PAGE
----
Genesis 13:14-16 The Lord said to Abram after Lot had parted from him, “Look around from where you are,
to the north and south, to the east and west. 15 All the land that you see I
will give to you and your offspring forever. 16
I will make your offspring like the dust of the earth, so that if anyone
could count the dust, then your offspring could be counted.
Abraham was probably pretty sad
about this whole thing. But God never promised us that in following Him we
wouldn’t experience loss or suffering. Usually it’s a temporary loss with a
purpose. Jesus states in Matthew 16:24-26 that those who lose for God’s sake
gain far more than they ever give up. And that’s what happened with Abraham.
God came to Abraham and told him to lift up his eyes to see what God had for
him. This included all of Canaan, including Lot’s
land! And all that land was not only for himself, but for his offspring
13:17-18 Go, walk through the length and breadth of the land, for I am giving it
to you.” 18 So Abram went to live near the great trees of
Mamre at Hebron,
where he pitched his tents. There he built an altar to the Lord.
Genesis 14:1-12 At the time when Amraphel was king of
Shinar, Arioch king of Ellasar, Kedorlaomer king of Elam and Tidal king of
Goyim, 2 these kings went to war against Bera king of
Sodom, Birsha king of Gomorrah, Shinab king of Admah, Shemeber king of Zeboyim,
and the king of Bela (that is, Zoar). 3 All
these latter kings joined forces in the Valley
of Siddim (that is, the Dead Sea Valley). 4 For twelve years they had been subject to
Kedorlaomer, but in the thirteenth year they rebelled.
the fourteenth year, Kedorlaomer and the kings allied with him went out and
defeated the Rephaites in Ashteroth Karnaim, the Zuzites in Ham, the Emites in
Shaveh Kiriathaim 6 and the Horites in the hill country of Seir, as
far as El Paran near the desert.
turned back and went to En Mishpat (that is, Kadesh), and they conquered the
whole territory of the Amalekites, as well as the Amorites who were living in
the king of Sodom, the king of Gomorrah, the king of Admah, the king of Zeboyim
and the king of Bela (that is, Zoar) marched out and drew up their battle lines
in the Valley of Siddim 9 against Kedorlaomer king of Elam, Tidal king of
Goyim, Amraphel king of Shinar and Arioch king of Ellasar—four kings against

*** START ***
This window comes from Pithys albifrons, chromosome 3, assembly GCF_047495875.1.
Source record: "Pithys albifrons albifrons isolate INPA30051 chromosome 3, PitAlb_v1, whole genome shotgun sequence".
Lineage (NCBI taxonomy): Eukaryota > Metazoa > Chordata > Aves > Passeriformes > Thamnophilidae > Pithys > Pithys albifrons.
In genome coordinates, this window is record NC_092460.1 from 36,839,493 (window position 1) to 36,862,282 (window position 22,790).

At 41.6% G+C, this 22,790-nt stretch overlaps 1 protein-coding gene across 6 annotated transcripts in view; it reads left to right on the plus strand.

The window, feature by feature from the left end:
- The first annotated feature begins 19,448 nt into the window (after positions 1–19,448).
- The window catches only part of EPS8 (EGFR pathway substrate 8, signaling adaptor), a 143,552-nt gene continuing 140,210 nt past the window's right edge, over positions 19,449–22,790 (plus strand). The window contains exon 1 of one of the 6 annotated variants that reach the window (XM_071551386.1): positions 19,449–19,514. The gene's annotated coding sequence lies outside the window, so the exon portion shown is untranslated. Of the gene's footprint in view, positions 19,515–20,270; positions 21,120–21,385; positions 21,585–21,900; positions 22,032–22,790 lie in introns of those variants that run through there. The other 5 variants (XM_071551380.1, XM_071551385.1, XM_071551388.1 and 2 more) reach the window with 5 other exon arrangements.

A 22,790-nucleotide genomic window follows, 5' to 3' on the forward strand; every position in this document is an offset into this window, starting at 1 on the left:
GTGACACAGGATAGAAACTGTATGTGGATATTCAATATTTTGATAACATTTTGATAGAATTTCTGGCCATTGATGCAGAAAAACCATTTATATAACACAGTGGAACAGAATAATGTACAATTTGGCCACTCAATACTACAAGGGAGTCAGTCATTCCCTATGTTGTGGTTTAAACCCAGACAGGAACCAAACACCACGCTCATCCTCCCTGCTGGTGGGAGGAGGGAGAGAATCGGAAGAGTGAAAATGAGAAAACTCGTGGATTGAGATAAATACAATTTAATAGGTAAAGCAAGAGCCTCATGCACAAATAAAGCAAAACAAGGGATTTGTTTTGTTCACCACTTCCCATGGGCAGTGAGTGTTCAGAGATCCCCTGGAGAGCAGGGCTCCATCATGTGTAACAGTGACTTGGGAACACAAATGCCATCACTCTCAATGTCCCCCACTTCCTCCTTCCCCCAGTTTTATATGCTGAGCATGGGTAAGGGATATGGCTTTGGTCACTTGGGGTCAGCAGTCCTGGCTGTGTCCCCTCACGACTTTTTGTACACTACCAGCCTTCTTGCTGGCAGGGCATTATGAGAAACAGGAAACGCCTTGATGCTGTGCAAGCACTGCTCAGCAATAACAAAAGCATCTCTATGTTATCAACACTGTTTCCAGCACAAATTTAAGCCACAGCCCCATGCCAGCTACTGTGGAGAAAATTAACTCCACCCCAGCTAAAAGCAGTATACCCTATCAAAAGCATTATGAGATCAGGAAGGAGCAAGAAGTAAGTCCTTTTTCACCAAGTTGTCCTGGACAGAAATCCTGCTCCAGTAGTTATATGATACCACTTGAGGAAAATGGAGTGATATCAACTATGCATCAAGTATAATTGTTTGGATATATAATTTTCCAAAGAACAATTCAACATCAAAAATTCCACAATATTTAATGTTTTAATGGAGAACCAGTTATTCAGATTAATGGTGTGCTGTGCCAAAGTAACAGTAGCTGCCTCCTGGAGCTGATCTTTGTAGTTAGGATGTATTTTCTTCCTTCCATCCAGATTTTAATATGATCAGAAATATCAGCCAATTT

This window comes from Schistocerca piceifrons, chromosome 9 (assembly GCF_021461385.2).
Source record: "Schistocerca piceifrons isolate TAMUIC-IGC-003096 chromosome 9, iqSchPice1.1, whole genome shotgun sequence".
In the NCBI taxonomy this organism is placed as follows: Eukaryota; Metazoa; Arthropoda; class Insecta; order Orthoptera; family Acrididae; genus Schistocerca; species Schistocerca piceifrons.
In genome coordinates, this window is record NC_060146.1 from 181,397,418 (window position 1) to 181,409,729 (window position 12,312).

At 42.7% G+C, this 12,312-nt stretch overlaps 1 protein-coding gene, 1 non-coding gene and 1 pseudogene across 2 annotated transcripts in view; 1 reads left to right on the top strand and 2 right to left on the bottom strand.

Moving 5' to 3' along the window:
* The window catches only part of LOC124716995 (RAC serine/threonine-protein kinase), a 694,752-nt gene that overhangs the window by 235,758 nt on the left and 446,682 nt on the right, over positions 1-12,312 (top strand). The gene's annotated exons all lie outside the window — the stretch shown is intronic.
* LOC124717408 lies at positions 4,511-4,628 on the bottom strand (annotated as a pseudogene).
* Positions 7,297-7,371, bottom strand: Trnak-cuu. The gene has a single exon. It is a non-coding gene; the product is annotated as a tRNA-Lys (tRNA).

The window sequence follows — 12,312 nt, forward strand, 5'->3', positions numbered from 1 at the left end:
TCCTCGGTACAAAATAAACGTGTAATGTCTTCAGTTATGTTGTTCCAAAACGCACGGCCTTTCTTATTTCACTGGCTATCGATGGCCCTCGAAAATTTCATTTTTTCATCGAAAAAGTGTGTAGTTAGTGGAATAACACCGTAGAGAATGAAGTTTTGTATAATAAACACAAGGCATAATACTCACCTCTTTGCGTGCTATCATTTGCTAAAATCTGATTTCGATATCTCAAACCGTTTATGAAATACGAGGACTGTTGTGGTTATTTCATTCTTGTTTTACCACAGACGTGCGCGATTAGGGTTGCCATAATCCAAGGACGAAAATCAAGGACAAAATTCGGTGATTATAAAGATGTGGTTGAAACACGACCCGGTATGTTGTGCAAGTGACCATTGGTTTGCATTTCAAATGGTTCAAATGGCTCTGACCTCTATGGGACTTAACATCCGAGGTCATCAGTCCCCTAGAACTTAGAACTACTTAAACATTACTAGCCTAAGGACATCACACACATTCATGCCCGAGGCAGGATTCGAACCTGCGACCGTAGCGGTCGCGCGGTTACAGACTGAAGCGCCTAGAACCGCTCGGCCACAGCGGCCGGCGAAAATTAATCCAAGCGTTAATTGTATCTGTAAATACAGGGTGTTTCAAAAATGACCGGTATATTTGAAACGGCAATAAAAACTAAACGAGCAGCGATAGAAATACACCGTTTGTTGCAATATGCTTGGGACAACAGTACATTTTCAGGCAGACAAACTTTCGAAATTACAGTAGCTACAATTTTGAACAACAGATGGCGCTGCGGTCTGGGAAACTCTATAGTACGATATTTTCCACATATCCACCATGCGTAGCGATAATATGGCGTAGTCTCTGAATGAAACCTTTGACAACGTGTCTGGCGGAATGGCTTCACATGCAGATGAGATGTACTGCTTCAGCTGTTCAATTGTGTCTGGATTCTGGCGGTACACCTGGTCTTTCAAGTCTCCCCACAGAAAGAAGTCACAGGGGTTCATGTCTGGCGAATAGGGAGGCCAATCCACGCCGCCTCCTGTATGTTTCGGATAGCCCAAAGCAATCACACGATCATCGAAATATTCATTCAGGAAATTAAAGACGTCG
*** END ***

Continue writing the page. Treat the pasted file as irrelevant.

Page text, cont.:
five. 10 Now the Valley of Siddim
was full of tar pits, and when the kings of Sodom
fled, some of the men fell into them and the rest fled to the hills. 11 The four kings seized all the goods of Sodom and Gomorrah
and all their food; then they went away. 12
They also carried off Abram’s nephew Lot and his possessions, since he
was living in Sodom.
Fourteen years before Lot’s capture the five petty kings who ruled in the
region called the Vale of Siddim were suddenly invaded by four powerful kings
from the East. This took place on the eastern bank of the Dead
Sea. The conquered kings of Lot’s
area were forced to pay tribute to their conquerors for twelve years. Sodom and her four allies
decided in the thirteenth year to refuse payment. The four conquerors viewed this
as rebellion. They returned to quell the rebellion and to collect their tribute
from the five kings. Verses five through seven give a blow by blow description
of their victorious passage south and west.
The kings of Sodom
heard about all the people these kings were conquering on their way to battle
them. They gathered together and determined to make a last ditch effort to
stand against the eastern kings. In spite of the strength of their invaders,
they felt they possessed a natural defense in the great slime pits of the Valley of Siddim where they planned to engulf
their enemies. These pits were great holes from which liquid petroleum had
previously been removed. Possible the holes were still partially filled with
the bubbling liquid.
However instead of being their
place of victory it became their place of defeat. They were forced backwards by
the attacking kings and fell into the holes themselves. Others fled to the
mountains. The enemy plundered and looted all of Sodom
and Gomorrah and then began their return trip
taking many captives, including Lot and his possessions, back to Shinar to
become their slaves.
Genesis 14: 13-16 A man who had escaped came and reported this
to Abram the Hebrew. Now Abram was living near the great trees of Mamre the
Amorite, a brother of Eshkol and Aner, all of whom were allied with Abram. 14 When
Abram heard that his relative had been taken captive, he called out the 318
trained men born in his household and went in pursuit as far as Dan. 15 During the night Abram divided his men to
attack them and he routed them, pursuing them as far as Hobah, north of
Damascus. 16 He recovered all the
goods and brought back his relative Lot and
his possessions, together with the women and the other people.
There are three things we should
notice about this rescue. First Abraham didn’t hold a grudge against Lot and he was more then willing to help. He personally
had nothing to gain from this and he risked his own life. Second, the fact that Abraham could assemble
318 armed servants at a moment’s notice gives clear evidence of Abraham’s
wealth. Abraham was a trader rich in silver, gold and cattle. His armed
servants would be employed to protect his flocks and possessions. Also this is
the first time in Scripture the word Hebrew is used to describe him. He also
asked his three neighboring chieftains to help, indicating the good
relationship he had with those who lived near him. Thirdly, in view of how many
people the kings of the east defeated it seems unbelievable that Abraham would
go after them. And win!
He marched 200 miles north to Dan
on the northern boundary of Canaan and
defeated the four great powers there. Then went another hundred miles as far as
Hobah, northeast of Damascus,
until he had recovered everything.
Labels: Abraham, book of Genesis, Genesis, Lot